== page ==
Lastly, although the effect of warning on true recognition was not in the scope of this study, exploratory analysis yielded that the warnings also had differential effects on true memories. This finding suggests that in the post-warning condition, true recognition rates were significantly lower than in the no-warning condition. As in prior research with false recognitions, there are contradictory results in relation to the effect of warning on true recognitions. Our results are in agreement with Gallo et al. (1997) findings which also showed that participants who were forewarned about false memories recalled less studied words than participants who did not get any warning. On the other hand, in another study, Peters et al. (2008) indicated that warning had no significant effect on true recognitions. Thus, future studies focusing on the specifics of how and through which mechanisms warning may affect true recognitions are needed.

To summarize, although our results do not indicate any association between stress and false memories, an increase in the level of stress was associated with a decrease in true recognition performance. As such, it is still important for both researchers and experts to be cautious about the reliability of memory in stressful situations. This study also provides important implications about the effect of warnings on false memories. It was suggested that the timing of the warning might be an important indicator of the effect of warning on false memories. Lastly, as mentioned before, although previous research put some evidence that stress and warning affected false memories, this was the first study that investigated the combined effects of stress and warning. The findings did not put evidence that stress and warning interacted with each other. Thus, the main contribution of this study is that the combined effect of stress and warning might be insufficient to eliminate the false memories. Further comprehensive research, (e.g., replication studies) should be undertaken to investigate the associations between lab-induced stress, warnings, and memory performance and to understand which mechanisms lead to inconsistencies in the false memory.

Despite the present study has important implications, the results of the present study should be interpreted with its limitations. First, the number of participants was relatively low, which may affect the statistical power of the research. This study is needed to be replicated with a large number of participants to get clearer results. Second, since stress leads to novel and fluctuating responses in organisms, instruments aiming to measure these fluctuating responses such as skin conductance (Harrison et al. 2006) and serum cortisol levels (Kirschbaum et al. 1993) in a timely fashion manner can be used to receive more reliable measurements of stress experienced by the participants. Third, in the literature, there are a few studies indicating that it might be important to induce stress at different memory processing stages (Buchanan & Lovallo 2001; Buchanan et al. 2006; Kuhlman et al. 2005). However, in the present study, such a comparison was not conducted. Lastly, the findings of this study add only our understanding of short-term effects of the stress and warning on memory performance, rather than the effects on long-term memory.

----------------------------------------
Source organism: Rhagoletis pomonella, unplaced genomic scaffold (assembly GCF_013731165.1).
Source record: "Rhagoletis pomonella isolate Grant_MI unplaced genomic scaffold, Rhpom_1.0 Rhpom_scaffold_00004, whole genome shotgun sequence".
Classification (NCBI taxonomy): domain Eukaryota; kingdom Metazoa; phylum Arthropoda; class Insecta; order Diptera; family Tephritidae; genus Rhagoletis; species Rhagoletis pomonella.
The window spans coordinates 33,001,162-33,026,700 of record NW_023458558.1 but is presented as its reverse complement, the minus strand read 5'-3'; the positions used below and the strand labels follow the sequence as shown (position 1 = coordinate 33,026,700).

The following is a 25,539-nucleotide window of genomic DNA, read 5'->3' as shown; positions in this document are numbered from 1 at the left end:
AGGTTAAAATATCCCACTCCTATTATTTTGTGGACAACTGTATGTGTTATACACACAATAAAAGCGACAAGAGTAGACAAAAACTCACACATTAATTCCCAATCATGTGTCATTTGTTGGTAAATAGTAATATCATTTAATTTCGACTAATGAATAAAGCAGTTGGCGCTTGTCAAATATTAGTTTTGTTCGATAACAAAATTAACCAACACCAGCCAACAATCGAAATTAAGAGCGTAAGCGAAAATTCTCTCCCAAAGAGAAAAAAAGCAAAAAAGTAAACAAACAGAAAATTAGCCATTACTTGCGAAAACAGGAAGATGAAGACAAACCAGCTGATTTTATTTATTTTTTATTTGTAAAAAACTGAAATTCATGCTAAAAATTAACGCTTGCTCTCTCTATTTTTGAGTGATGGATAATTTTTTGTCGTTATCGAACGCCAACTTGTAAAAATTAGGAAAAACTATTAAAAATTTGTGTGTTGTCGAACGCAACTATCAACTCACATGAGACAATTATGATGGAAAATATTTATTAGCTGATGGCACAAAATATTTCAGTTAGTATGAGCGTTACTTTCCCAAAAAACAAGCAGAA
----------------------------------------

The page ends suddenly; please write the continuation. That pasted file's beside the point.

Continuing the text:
Availability of data and material

The datasets generated during and/or analyzed during the current study are available from the corresponding author on reasonable request.

Notes

  1. 1.

    A power analysis using G*power 3 (Faul et al. 2007) indicated that a sample size of 158 was sufficient to conduct univariate ANOVA with six groups with a medium effect size, 80% power, and .05 alpha error probability. However, due to the COVID-19 pandemic, we were able to reach 126 participants in total, which is adequate to implement the analyses.

References

  1. Anastasi JS, Rhodes MG, Burns MJ (2000) Distinguishing between memory illusions and actual memories using phenomenological measurements and explicit warnings. Am J Psychol 113(1):1–26. https://doi.org/10.2307/1423458

    CAS  Article  PubMed  Google Scholar 

  2. Beato MS, Cadavid S, Pulido RF, Pinho MS (2013) No effect of stress on false recognition. Psicothema 25(1):25–30. https://doi.org/10.7334/psicothema2012.158

    Article  PubMed  Google Scholar 

  3. Bremner JD, Shobe KK, Kihlstrom JF (2000) False memories in women with self-reported childhood sexual abuse. Psychol Sci 11(4):333–337. https://doi.org/10.1111/1467-9280.00266

    CAS  Article  PubMed  Google Scholar 

  4. Buchanan TW, Lovallo WR (2001) Enhanced memory for emotional material following stress-level cortisol treatment in humans. Psychoneuroendocrinology 26:307–317. https://doi.org/10.1016/S0306-4530(00)00058-5

    CAS  Article  PubMed  Google Scholar 

  5. Buchanan TW, Tranel D (2008) Stress and emotional memory retrieval: effects of sex and cortisol response. Neurobiol Learn Mem 89(2):134–141. https://doi.org/10.1016/j.nlm.2007.07.003

    CAS  Article  PubMed  Google Scholar 

  6. Buchanan TW, Tranel D, Adolphs R (2006) Impaired memory retrieval correlates with individual differences in cortisol response but not autonomic response. Learn Mem 13:382–387. https://doi.org/10.1101/lm.206306

    CAS  Article  PubMed  PubMed Central  Google Scholar 

  7. Cowley E (2006) Remembering the impressions of others as our own: how post-experience decisions can distort autobiographical memory. Appl Cogn Psychol 20:227–238. https://doi.org/10.1002/acp.1184

    Article  Google Scholar 

  8. Deese J (1959) On the prediction of occurrence of particular verbal intrusions in immediate recall. J Exp Psychol 58:17–22. https://doi.org/10.1037/h0046671

    CAS  Article  PubMed  Google Scholar